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Monday, 27 April 2009 23:00

Books Review: Globalization and the Poor and The Shock Doctrine -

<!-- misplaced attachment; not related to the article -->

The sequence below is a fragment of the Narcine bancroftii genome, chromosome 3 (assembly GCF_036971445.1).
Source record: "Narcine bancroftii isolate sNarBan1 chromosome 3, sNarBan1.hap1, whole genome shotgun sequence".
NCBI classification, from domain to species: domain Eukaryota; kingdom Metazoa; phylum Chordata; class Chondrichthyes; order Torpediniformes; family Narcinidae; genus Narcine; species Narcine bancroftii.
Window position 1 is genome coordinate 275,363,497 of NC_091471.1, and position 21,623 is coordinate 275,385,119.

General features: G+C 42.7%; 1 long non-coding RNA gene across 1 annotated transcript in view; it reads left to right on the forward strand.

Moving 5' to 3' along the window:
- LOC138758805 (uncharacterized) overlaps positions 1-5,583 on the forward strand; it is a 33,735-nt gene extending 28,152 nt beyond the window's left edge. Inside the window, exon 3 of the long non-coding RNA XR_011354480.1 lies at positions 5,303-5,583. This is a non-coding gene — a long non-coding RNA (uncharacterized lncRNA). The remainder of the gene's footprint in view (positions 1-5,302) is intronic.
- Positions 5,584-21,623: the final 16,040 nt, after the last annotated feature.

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Globalization and the Poor, by Jay R. Mandle The Shock Doctrine, by Naomi Klein A combined review of two books on trade globalization. I read these two books recently within a few days of each other, and was struck by how differently they treat the same issue of trade globalization. Both books are thoroughly researched and well written, and both argue in favor of changing current trade practices so that sweeping economic changes will inflict less harm on the poorest and most vulnerable segments of society. Jay R. Mandle is a professor of economics at Colgate University, author of several books on economic development and economic growth, and a political activist for election reform. Naomi Klein is a journalist first and foremost, a much published author, and a passionate reformer. Their different backgrounds are reflected in the two books: Globalization and the Poor is an academic treatise on globalization, its systems and institutions, whereas The Shock Doctrine is a scorching indictment of those who control its implementation. Globalization and the Poor (G&P). Dr. Mandle presents a detailed and cogent analysis of globalization, and the progress of international trade through the past several decades. While the presentation is detailed and somewhat technical, it provides sufficient tutorial information to be accessible to the layman. With his descriptions of the General Agreement on Tarriffs and Trade (GATT), the Generalized System of Preferences (GSP), the North American Free Trade Agreeement (NAFTA), and other 20th century systems of trade and international finance, Mandle has provided a fine overview of the fundamentals of world trade in our time. G&P describes the major arguments favoring globalization along with a detailed description of three primary sources of opposition. The forces for globalization are in search of market growth and increased profits through lower costs. Multinational corporations take advantage of advances in computerization, communication technology and information technology to move production, distribution, and, more recently, services to the most cost effective locations in the world. These migrations have been very effective in increasing trade, and have on the whole increased 3rd world exports and elevated the standard of living in many parts of the developing world. Mandle groups opposition to globalization in three categories. First there are those who would have the US act unilaterally to alter global trade practices. This group is not cohesive: many altruists in the “unilateralist” category insist on changes that will limit harm to the poorest populations, while many other “unilateralists” are primarily interested in protecting U.S. jobs. A second opposition group favors “the economics of localism”, moving entirely away from globalization and returning to a kinder, gentler world of local economies. The third is the Student Anti-Sweatshop Movement, which “seeks to improve the wages and working conditions present in the third world’s apparel industry,” by pressuring producers to pay higher wages and provide safe work environments. Mandle’s position is that globalization is a fact of life, and that the world in fact needs globalization in order to elevate the world’s poorest out of their abject poverty. But he also contends that the growth must be supplemented with adequate market controls and social protections to prevent driving millions into poverty as a result of the sweeping economic changes that globalization entails. The Shock Doctrine (TSD). In contrast to Mandle’s measured and dispassionate explanation of globalization’s fundamentals, Klein takes us on a tour of the dark underbelly of what she terms “disaster capitalism.” Her basic premise is that globalization has been used as a weapon by proponents of Milton Friedman’s “Chicago School of Economics,” waging economic war on defenseless governments and populations who are in shock after some cataclysmic change. The shock might be the result of a major political change, the end of a civil war, or a natural disaster such as a hurricane or tsunami. The “disaster capitalists” skillfully extract mineral wealth and privatize public resources, always leaving the population in much worse condition for generations to come. Klein cites case after case in which the core Chicago School principles of privatizing public resources, deregulating business, and slashing government services, have been applied to societies when they were most desperate for a hand up. The instruments for executing these programs have been the International Monetary Fund, the World Bank, and the World Trade Organization, which Klein sees as being in the service of disaster capitalism. One of the TSD case studies -Poland’s Solidarity movement - may resonate with readers because of the prominent media coverage at the time. During the 1980’s the western world watched mesmerized as Lech Walesa and Solidarity struggled and finally gained control of the Polish government with huge wins in democratic elections. The western world was ecstatic, and we expected Poland’s democracy to join ours as a junior partner. But when the excitement died down and the media moved on, a different plan unfolded. The communists had left Poland deeply in debt, in addition to which a great deal of investment was needed to give the economy a boost along its new democratic path. Instead of a hand up, however, Klein tells us that the IMF, run by Chicago School economists “let the country fall deeper and deeper into debt and inflation,” knowing that the weaker Poland became, the more amenable it would be to privatizing its public resources. Doing its part, the US Government under George H. W. Bush insisted that Poland repay all debts amassed during Communist rule. So, instead of giving Poland a well deserved helping hand into the western economy where they might have become healthy trade partners, we took advantage of the shock and disarray to sell off Poland’s mining, shipyards and factories at a fraction of their value. The buyers were primarily non-Polish multinational corporations who promptly fired huge numbers of workers. Poles lapsed into worse poverty than they had experienced under Communism, and have yet to recover even now. Those of us who naïvely wished the Poles well were left wondering whatever happened to Poland’s dream. There was of course no outcry on the major media outlets to notify us of the change in plan. TSD includes about twenty case studies of this sort, including our own New Orleans, which has been made over into a newer, wealthier, whiter model following hurricane Katrina and the ouster of most of the poor African American population. It is a painful book to read – I found that one chapter at a time was the way to do it, with breaks for light fiction in between. Summary. Both of these books are good reading and discussing with your friends. Globalization and the Poor is a much needed tutorial on how world trade works, and the Shock Doctrine is yet another wake up call for those who think that U.S. power should be used for good in the world. Although their books are very different, Mandle and Klein share a progressive, humanitarian world view, that trade should not be used to do harm. In their writing, both agree that we need to bring significant change to the practices of international trade before globalization proponents can claim to live up to that view.